But if our aesthetic sense, which is supposed to be liberating, is gradually shaped by the extent to which we are exposed to artworks of a certain tradition, something over which we have no control, isn’t that also disempowering for the individual? Is it so very different from factual history that has been interpreted for us? While it is true that we cannot have full control over what we are exposed to, and even that we have very little control until a certain age, our reception to the artistic objects which we are exposed to is largely unique and free from outside influences. Agreement and commonality are not arrived at through the imposition of pre-conceived judgment; rather, they come about through exposure to works of art which exist in a common tradition and which exert an influence on our minds and senses.  We are operating under the assumption that all human beings share a similar cognitive makeup in their reception of sense data, seeing that there is no scientific ground to posit that different ethnicities or groups of people are wired differently from birth. It seems clear that social factors must account for any differences, and exposure to different artworks and objects of aesthetic quality - i.e. natural as well as man-made objects - is one such factor, yet even if we control for differences in exposure, we would see differences in personal taste emerging. Each individual is unique in an infinite number of minute ways in their response to the set of stimuli presented to them, as well as, but apart from the exact makeup of stimuli with which they are presented, which remains within the broad contours of what I have here labelled ‘tradition’. The result will be a commonality of taste and judgment where each individual nonetheless diverges slightly, and that divergence will reflect the unique character of each individual. It is important to emphasize the role of culture for engendering and defining the boundaries of such universality; it is to be found within a cultural area which is defined by a common education and exposure to the same relics.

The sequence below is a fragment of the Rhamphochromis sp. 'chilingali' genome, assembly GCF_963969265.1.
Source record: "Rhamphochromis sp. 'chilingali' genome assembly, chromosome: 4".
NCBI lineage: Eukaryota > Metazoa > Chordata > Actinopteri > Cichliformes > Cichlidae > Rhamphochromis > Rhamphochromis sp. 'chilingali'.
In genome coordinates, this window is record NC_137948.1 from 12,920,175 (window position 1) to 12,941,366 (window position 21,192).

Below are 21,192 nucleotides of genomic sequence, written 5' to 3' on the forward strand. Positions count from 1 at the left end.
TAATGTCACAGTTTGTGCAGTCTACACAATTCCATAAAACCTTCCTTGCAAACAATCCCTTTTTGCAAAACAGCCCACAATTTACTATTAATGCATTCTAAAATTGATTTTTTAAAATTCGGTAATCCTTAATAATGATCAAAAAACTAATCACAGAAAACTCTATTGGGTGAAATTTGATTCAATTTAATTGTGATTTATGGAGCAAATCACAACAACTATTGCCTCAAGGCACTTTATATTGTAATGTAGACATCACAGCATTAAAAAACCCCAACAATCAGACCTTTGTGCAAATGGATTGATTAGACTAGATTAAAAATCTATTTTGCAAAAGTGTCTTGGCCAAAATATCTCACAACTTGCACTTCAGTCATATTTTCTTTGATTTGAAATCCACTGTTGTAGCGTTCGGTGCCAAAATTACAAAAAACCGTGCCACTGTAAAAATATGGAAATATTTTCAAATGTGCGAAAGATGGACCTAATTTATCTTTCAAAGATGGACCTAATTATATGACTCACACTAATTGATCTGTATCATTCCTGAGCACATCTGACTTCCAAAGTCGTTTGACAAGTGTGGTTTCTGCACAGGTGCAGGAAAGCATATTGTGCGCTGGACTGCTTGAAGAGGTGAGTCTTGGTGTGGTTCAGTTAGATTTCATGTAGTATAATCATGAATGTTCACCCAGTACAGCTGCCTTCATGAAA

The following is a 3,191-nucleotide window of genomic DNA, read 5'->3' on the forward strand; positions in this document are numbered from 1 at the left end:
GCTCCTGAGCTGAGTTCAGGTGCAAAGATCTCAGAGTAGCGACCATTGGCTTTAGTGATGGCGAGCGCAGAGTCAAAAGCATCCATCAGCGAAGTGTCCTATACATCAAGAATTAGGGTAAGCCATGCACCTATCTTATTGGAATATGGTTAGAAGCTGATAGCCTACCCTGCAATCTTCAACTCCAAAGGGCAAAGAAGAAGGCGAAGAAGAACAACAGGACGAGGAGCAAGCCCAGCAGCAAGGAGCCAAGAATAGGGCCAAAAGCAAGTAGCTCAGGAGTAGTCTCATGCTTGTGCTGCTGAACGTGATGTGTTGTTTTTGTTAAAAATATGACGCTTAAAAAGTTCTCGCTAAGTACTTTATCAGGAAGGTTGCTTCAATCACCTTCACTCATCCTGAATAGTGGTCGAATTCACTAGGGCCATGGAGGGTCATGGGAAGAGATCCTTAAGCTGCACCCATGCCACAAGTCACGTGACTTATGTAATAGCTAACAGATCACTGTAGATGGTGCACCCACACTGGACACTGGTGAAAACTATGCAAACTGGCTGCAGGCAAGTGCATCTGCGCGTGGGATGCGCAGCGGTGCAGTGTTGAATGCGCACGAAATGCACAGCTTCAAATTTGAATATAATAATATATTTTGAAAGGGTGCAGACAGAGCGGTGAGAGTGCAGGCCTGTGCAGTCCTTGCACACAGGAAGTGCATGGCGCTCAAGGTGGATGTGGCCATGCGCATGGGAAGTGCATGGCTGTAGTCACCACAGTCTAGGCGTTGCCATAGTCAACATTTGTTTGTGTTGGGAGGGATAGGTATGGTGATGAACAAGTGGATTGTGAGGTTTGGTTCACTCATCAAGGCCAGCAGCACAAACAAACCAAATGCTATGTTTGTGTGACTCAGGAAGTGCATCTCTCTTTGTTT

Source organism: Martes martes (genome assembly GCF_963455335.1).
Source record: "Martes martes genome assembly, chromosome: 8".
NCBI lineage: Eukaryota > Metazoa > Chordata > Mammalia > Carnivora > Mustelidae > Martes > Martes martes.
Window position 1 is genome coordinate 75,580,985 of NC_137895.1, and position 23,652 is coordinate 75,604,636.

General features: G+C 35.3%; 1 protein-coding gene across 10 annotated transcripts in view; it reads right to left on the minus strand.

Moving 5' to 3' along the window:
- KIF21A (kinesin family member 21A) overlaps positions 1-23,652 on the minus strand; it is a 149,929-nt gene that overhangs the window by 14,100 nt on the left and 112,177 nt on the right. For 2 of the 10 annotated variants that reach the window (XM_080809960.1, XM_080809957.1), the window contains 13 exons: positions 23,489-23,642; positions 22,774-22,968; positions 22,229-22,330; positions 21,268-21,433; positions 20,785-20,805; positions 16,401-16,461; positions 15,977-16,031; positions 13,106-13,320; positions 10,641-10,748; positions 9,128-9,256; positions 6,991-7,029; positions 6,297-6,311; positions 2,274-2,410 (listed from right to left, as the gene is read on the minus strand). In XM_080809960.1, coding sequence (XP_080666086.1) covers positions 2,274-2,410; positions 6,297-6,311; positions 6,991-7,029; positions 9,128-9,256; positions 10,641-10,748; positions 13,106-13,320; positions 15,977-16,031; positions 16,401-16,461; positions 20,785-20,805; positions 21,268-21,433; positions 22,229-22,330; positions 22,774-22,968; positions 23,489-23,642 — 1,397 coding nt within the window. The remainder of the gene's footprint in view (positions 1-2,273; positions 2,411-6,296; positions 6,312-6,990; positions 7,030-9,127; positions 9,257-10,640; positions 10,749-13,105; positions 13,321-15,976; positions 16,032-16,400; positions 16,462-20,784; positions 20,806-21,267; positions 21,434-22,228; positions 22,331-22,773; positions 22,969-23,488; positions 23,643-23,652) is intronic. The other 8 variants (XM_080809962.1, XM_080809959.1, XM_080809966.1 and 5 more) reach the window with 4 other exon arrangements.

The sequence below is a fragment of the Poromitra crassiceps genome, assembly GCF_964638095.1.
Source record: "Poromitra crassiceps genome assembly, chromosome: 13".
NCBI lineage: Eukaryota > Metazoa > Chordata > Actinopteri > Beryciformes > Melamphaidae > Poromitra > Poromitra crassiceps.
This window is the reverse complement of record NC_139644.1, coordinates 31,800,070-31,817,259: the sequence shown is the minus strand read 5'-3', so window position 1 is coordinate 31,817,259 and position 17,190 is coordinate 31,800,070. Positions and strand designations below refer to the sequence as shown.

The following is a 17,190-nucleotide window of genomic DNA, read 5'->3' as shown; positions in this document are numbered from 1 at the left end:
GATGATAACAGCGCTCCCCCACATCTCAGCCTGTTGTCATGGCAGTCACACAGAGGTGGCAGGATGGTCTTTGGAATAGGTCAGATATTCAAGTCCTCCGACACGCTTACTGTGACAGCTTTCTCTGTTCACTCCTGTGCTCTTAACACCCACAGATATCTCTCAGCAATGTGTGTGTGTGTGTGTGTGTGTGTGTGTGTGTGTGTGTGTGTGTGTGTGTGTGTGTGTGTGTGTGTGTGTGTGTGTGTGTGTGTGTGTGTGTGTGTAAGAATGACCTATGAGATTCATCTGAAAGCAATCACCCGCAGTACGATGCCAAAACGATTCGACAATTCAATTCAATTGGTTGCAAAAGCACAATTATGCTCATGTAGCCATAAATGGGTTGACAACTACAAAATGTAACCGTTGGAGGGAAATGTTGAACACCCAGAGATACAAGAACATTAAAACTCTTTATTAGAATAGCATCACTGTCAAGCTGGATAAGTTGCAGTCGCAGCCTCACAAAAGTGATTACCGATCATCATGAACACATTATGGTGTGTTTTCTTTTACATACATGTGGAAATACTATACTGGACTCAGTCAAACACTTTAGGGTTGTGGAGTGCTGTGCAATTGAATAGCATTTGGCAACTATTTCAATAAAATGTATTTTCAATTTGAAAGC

The value of an artistic engagement with history is therefore the possibility it offers for the imbrication of individual and social sensibilities through the creation of a personal, yet common sensibility of the past. Our judgment is as much sensual as it is rational. In addition to joining the social and the individual in a harmonious unity, the aesthetic intuition, which is engendered in us autonomously rather than through external imposition, is closer to us, more a part of our own being, and will therefore engender a sense of identity that resists erosion and soft-power imperialism. This is not to say that we should remain parochial and reject things that fall outside of our own national traditions. I want to point out that the problem addressed by the aesthetic does not solely concern nations or other groups that are prone to seeing their members’ sense of identification with them erode in the absence of artistic relics, or the necessary emphasis thereon. What is even more worrying, is that when the concept of group identity is emptied of its deeply-felt personal and personally-created meanings, without the demand of the group for allegiance being simultaneously rescinded, it will be filled by heteronomous assertions that resort to exclusivist, even racist rhetoric to appeal to the ‘hearts and minds’ of the population in the absence of authentic cultural relics that can do the same in a much more preferable manner. Therefore, lack of engagement with relics of artistic and literary value is more likely to lead to parochialism and jingoism than it is to cosmopolitanism. In countries where such engagement has been curtailed for various reasons, not only do we see a lot of drift and uprooting in the face of cultural commodification, but also the sporadic rise of radical politics laying claim to superiority based on identity, the vehemence of which is perhaps explained by an underlying insecurity as to the definition of that identity.